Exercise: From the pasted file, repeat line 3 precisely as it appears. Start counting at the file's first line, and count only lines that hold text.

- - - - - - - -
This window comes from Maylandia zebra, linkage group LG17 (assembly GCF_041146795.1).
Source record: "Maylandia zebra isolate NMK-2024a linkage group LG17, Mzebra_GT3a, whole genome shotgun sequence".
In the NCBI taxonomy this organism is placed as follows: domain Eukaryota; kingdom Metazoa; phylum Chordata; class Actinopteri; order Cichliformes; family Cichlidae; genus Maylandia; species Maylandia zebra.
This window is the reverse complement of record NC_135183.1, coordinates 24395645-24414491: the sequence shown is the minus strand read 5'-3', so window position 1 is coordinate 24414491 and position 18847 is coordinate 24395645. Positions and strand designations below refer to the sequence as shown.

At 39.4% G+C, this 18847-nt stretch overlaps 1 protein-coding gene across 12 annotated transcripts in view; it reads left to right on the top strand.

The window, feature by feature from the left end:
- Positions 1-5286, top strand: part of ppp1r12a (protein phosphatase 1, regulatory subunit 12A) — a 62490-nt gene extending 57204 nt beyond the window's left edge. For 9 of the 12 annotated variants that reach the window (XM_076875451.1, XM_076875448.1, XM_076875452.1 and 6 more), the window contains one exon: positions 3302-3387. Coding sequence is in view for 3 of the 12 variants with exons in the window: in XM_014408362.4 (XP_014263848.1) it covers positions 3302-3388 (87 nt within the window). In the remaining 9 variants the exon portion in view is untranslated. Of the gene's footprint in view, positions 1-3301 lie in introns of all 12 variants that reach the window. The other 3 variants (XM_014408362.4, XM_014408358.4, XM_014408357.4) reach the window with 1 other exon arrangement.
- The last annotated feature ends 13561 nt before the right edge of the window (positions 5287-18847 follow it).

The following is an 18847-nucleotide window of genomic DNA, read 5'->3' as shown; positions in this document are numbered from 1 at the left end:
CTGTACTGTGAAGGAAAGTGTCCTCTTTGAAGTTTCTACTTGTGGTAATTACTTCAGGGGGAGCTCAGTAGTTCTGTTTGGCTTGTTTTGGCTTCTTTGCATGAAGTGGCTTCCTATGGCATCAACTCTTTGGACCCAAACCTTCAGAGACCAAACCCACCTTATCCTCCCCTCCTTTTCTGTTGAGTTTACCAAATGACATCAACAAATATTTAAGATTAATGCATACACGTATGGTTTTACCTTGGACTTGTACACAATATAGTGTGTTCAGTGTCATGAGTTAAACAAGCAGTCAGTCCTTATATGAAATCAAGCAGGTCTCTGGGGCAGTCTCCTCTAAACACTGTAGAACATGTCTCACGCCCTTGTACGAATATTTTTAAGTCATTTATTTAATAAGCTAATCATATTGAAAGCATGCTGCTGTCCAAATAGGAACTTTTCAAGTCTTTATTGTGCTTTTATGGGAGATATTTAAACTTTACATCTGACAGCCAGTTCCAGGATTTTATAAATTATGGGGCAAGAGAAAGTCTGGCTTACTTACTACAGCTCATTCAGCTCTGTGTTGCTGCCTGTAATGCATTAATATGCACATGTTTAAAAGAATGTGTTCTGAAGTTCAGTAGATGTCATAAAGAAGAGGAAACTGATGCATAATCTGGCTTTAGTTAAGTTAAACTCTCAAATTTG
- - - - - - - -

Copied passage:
In the NCBI taxonomy this organism is placed as follows: domain Eukaryota; kingdom Metazoa; phylum Chordata; class Actinopteri; order Cichliformes; family Cichlidae; genus Maylandia; species Maylandia zebra.